Small bodies are draped around my house during the Spring break after another busy night. Since their bodies are covered in clothes and we have achieved 'dressed' status, I am more than satisfied with progress under the circumstances. Although it's difficult to pin point when 'night time' ended and 'day' started, I would guesstimate that it has taken us three hours to eat breakfast and dress. I contemplate the day ahead and our free social skills training. [translation = playdates] It is possible to transform the house into an image of respectability in a few intervening minutes, to present an acceptable front? I debate whether I can hold myself out as a responsible adult supervisor of a play date when I am semi comotose? My mind percolates upon the subject of liability waivers? Whether or not a child’s signature is valid without parental input, when junior starts up.
“Mom! Mom! Mom!” he squalks.
“Yes! Yes! Yes!” I mimic, in the hope that he will be able to tune into the concept of volume control.
“Don copy me!” he commands with indignation. “Dat iz not a nice fing to be doing to a lickle guy like me.”
“You are right. Now what did you want to ask me?”
“Oh er, yes, um, we are not turtles?”
“You're right, we are not turtles.”
“No. Er are we not turtles?”
“No, we are not turtles.” I re-run that line trying to work out where my double negatives are taking me. It seems like an exercise in existentialism to my tiny brain capacity.
“No I am not sayin dat. I am sayin, I am askin, what it is 'not turtles.'?”
He has gone to all this trouble to clarify his enquiry verbally, with a smidge of eye contact, a bucket load of patience and what do I have to offer in return to positively reinforce this effort?
“Um, well, er….”
My daughter helps me, “you shouldn't be coz yur human, but yes, you are nocturnal.”

Just typical! Nothing to do with a “speech delay,” everything to do with an American accent. There is a 'C' in nocturnal! It is the third letter! Why don't you pronounce it? Say it out loud. I dare you! Again. Louder. Faster.

I’m lucky to have a local to “translate.”

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Prosody is contagious?

[Ref 1 Prosody = the pitch and cadence of speech, also tone or volume for current purposes. Many autistic children, including mine, have speech patterns that distinguish them from other disabilities.]

It is my nature to be annoyed. The list of petty annoyances is long and continues to grow. One ongoing annoyance is when someone telephones and begins gabbling away with a thick incomprehensible American accent. They do this because they have mistaken me for my daughter. These youthful chums are taken aback to learn that I am 'the mother' because we 'sound the same.' Whilst I would like to 'spit blood' in response, I am incapable at the moment, due to the jaw surgery. There again I can't answer the phone either, which is equally as annoying.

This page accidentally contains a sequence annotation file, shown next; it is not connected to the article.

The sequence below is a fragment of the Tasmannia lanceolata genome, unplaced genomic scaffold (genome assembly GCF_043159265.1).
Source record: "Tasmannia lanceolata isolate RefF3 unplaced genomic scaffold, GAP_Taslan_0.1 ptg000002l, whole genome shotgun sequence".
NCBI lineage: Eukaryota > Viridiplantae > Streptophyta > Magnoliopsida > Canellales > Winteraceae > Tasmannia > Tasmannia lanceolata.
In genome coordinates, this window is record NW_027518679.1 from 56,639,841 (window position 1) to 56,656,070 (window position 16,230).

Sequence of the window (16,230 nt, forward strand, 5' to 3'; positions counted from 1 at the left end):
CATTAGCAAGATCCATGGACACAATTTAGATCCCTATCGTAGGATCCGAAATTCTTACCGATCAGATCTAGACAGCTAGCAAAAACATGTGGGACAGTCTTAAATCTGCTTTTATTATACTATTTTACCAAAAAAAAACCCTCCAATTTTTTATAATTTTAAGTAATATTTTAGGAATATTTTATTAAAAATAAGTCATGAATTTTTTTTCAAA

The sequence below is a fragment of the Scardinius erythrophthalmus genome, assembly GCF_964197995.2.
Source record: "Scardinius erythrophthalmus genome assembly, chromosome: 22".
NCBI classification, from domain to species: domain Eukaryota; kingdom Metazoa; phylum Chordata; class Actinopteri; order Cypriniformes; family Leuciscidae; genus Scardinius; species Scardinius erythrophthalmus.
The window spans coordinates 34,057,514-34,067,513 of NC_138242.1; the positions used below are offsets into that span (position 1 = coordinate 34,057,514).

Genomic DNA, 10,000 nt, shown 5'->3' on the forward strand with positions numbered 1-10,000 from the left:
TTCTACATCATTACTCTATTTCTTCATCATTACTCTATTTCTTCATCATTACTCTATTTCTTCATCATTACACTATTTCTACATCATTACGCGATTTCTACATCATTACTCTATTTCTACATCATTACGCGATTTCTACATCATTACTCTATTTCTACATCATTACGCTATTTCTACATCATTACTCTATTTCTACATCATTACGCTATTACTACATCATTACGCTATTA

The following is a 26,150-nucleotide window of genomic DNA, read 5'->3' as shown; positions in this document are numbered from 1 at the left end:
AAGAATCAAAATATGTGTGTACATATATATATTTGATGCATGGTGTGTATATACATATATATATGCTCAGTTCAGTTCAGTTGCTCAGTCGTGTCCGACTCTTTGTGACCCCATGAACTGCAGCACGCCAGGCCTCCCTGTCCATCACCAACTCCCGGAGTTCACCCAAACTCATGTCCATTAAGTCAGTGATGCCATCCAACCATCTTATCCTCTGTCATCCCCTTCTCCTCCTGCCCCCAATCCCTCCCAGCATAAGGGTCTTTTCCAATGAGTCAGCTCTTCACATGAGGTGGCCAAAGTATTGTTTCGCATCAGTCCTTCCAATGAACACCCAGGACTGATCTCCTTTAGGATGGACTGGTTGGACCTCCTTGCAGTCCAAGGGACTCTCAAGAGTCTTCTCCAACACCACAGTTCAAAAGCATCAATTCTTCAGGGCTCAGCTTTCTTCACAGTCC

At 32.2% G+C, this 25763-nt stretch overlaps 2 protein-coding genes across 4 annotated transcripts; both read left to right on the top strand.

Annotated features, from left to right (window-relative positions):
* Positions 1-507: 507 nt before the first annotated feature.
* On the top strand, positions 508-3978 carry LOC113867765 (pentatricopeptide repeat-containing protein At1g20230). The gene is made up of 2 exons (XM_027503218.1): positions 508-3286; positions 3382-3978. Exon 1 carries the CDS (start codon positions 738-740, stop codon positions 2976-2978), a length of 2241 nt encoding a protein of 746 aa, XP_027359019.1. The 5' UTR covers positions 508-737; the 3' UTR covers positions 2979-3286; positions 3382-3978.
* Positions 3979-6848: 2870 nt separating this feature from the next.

Very occasionally I will hear my own voice, perhaps after we have used the videotape on the children. I find it disconcerting, as it doesn't sound like me at all. I wonder how many people are familiar with how their own voice sound, as if one were an external listener? But I digress.

I attempt to speak the Queen's English with a huge plastic splint in my mouth. I sound…..weird , even to my own ears. My BBC accent has morphed into a slurred, drunken dialect of unknown origin.

I have a stack of library books on the dining room table, in an attempt to resume 'business as usual.' Because the cuisine on offer is not to my children's taste, I lure them to the dining room table with the bribe of stories. I ignore the little voice pricking my rules of decorum, because everyone knows that to read at the dining table, is the very height of bad manners.

I attempt careful articulation with lips that are numb and pins and needles fluttering over my face. Clarity of speech is essential or I will have to repeat myself, which may be more than I can currently endure.

I avoid the tactile books as there are only so many issues that I can deal with at one time. [translation = the books that have texture, are part of junior’s ‘sensory diet’ but generally provoke meltdowns unless carefully choreographed.]

It is more of a picture book, which means fewer words and lots of attractive illustrations. I read slowly, with careful annunciation, which still sounds as if I have a mouthful of marbles. I keep each word distinct and try not to spit all over 'Voices in the Park.' [Ref 2] I draw their attention to the anomalies and visual jokes, which further distracts them from the torture of dinner.

As I close the book and reach for the next one, junior asks, “mummy, why are you dah sound of dah robot?” Oooo the life of a marble mouth.

Ref 1 = from Pervasive Developmental Disorder, An Altered Perspective by Barbara Quinn and Anthony Malone [The best introductory book.]

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How do I love thee?

Junior is going through a negative phase. It runs along the lines of 'Nobody loves me /I have no friends/ everybody hates me.' Our current campaign is to turn this around, accentuate the positive and eliminate this kind of spiral thought process. The tendency of many autistic children to drift towards depression is marked in statistical analysis.

I leave spouse in charge and dash to the shower. I'm not able to hear much because of the water, but as I stand on the toweling mat to dry myself off, I can hear voices outside in the hall: 'd'ya luf me?' Is that what he asked? Bless his little fragile ego! His speech delay makes him sound as if he has a mouth full of marbles. He is difficult to understand unless you're familiar with his tone and phraseology, which I am.

I can also make out his sister’s voice, mumbling something or other. His phrase is repeated at ten second intervals as I pull on socks and a cardi. I don't bother to brush my hair, just run my fingers through as I'm in a hurry. If I speed up I might just be in time to prompt her to make an appropriate verbal response, something to help repel his inner voice of doubt.

She is of such a kindly disposition towards her brothers, that I'm confident that she'll manage it on her own. Nonetheless I'd like to witness it. I poke the corner of the towel in my ear to dislodge the water and clarify my auditory channels.
I step towards the door and swing it open. I see her sitting astride his back make making small growling noises. Her little brother's words are suddenly clearer, easier to distinguish = 'geroff me!' he squalks.